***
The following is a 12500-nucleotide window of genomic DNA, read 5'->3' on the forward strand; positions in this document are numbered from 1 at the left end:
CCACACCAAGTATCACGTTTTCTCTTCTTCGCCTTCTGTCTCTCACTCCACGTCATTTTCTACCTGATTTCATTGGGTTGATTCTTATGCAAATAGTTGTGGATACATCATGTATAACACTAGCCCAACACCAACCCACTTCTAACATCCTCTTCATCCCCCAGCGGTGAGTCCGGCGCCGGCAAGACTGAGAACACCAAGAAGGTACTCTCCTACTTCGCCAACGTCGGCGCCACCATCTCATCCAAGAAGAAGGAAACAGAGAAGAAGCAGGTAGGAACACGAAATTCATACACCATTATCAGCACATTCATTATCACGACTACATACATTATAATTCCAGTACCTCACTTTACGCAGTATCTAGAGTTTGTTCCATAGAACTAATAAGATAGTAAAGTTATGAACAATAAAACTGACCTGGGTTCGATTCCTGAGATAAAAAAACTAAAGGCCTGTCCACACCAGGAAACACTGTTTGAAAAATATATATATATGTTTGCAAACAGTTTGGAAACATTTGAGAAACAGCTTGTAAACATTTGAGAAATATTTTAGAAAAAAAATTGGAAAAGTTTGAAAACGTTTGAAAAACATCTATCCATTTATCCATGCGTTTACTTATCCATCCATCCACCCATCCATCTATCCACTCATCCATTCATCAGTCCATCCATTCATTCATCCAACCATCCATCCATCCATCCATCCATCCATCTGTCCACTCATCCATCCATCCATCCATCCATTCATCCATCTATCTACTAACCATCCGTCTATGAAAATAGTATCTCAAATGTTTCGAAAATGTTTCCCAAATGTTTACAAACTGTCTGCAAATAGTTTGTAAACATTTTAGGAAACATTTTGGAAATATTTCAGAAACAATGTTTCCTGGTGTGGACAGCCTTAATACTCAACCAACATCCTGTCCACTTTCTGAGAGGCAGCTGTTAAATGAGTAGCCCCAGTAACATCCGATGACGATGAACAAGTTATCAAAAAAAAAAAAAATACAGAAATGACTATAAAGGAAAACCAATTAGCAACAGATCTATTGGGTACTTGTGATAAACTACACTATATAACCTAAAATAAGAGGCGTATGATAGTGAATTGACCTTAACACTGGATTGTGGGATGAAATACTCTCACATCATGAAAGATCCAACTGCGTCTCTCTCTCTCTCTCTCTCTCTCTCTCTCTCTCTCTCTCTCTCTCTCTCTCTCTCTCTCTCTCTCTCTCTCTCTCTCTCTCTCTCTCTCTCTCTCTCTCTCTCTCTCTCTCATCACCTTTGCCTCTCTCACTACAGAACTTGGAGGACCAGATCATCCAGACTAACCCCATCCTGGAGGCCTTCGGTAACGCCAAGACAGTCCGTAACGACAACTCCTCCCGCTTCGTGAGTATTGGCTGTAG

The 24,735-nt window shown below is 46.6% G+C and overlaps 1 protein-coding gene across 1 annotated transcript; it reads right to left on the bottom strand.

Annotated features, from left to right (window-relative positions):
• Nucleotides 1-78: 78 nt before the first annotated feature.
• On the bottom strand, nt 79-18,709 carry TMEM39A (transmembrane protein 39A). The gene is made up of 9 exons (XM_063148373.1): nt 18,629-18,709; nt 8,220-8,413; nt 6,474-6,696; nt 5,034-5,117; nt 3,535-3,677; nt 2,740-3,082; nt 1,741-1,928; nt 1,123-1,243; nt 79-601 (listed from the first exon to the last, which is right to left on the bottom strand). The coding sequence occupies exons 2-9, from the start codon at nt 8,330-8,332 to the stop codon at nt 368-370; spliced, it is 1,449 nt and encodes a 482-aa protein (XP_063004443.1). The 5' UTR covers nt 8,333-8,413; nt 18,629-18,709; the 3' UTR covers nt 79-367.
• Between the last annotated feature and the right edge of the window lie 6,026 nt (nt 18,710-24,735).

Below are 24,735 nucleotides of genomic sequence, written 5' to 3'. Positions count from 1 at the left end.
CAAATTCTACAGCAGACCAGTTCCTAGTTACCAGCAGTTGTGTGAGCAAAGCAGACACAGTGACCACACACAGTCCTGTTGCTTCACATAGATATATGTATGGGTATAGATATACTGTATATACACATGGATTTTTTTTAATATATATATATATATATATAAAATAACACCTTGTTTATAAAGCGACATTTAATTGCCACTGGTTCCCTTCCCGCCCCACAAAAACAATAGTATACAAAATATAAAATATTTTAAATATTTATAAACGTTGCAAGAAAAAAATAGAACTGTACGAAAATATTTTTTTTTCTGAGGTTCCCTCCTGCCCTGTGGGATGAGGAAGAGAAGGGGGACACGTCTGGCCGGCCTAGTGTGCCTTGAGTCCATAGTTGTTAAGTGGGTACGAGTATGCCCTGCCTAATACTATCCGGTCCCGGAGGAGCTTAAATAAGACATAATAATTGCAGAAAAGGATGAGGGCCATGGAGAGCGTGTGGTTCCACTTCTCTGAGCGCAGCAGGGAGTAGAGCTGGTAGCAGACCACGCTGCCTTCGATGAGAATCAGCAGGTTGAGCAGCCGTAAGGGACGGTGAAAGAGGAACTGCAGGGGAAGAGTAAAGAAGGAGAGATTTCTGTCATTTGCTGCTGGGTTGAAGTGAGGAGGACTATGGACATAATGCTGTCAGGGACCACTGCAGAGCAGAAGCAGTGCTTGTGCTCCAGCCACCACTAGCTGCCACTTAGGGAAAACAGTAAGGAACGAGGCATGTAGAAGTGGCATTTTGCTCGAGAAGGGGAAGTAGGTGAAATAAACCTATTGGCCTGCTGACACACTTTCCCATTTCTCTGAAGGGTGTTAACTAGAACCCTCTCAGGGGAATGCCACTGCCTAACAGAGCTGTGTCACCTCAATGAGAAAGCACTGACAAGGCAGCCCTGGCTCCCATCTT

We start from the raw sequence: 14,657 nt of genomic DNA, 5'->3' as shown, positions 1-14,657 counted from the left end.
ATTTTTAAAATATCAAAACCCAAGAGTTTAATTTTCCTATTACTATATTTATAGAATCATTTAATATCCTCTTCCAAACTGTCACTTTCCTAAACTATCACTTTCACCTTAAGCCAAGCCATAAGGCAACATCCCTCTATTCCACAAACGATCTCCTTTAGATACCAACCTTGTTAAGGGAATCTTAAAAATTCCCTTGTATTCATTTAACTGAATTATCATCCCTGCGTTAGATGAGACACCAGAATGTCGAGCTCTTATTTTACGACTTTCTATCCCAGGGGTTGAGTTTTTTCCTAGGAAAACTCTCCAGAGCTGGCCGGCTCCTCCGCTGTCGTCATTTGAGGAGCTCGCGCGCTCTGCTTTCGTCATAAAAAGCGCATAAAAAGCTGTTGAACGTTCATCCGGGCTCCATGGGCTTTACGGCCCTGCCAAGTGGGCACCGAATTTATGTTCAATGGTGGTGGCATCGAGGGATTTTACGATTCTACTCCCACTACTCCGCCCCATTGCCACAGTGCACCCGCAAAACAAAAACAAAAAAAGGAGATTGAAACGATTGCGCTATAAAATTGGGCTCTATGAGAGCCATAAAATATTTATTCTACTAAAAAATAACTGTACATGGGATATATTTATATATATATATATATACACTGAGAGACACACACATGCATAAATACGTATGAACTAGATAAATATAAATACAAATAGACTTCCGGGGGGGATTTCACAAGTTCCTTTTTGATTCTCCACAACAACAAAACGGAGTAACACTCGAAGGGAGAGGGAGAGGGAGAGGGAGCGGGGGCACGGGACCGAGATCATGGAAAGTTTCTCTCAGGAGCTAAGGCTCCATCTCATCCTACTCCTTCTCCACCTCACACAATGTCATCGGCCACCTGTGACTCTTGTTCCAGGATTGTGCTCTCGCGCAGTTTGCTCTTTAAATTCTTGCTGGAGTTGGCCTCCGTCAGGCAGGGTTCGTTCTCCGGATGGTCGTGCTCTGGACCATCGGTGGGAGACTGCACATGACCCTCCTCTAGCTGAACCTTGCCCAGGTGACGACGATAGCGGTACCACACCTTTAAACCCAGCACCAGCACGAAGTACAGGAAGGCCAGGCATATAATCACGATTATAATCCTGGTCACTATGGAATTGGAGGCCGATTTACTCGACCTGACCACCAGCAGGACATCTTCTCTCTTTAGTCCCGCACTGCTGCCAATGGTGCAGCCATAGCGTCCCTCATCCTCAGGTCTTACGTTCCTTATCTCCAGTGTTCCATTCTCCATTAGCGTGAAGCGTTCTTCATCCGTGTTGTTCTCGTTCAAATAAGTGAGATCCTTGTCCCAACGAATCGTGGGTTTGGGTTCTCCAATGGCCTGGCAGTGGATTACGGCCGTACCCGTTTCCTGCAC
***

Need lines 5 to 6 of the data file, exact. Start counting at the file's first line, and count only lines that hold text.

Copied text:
• Nucleotides 1-78: 78 nt before the first annotated feature.
• On the bottom strand, nt 79-18,709 carry TMEM39A (transmembrane protein 39A). The gene is made up of 9 exons (XM_063148373.1): nt 18,629-18,709; nt 8,220-8,413; nt 6,474-6,696; nt 5,034-5,117; nt 3,535-3,677; nt 2,740-3,082; nt 1,741-1,928; nt 1,123-1,243; nt 79-601 (listed from the first exon to the last, which is right to left on the bottom strand). The coding sequence occupies exons 2-9, from the start codon at nt 8,330-8,332 to the stop codon at nt 368-370; spliced, it is 1,449 nt and encodes a 482-aa protein (XP_063004443.1). The 5' UTR covers nt 8,333-8,413; nt 18,629-18,709; the 3' UTR covers nt 79-367.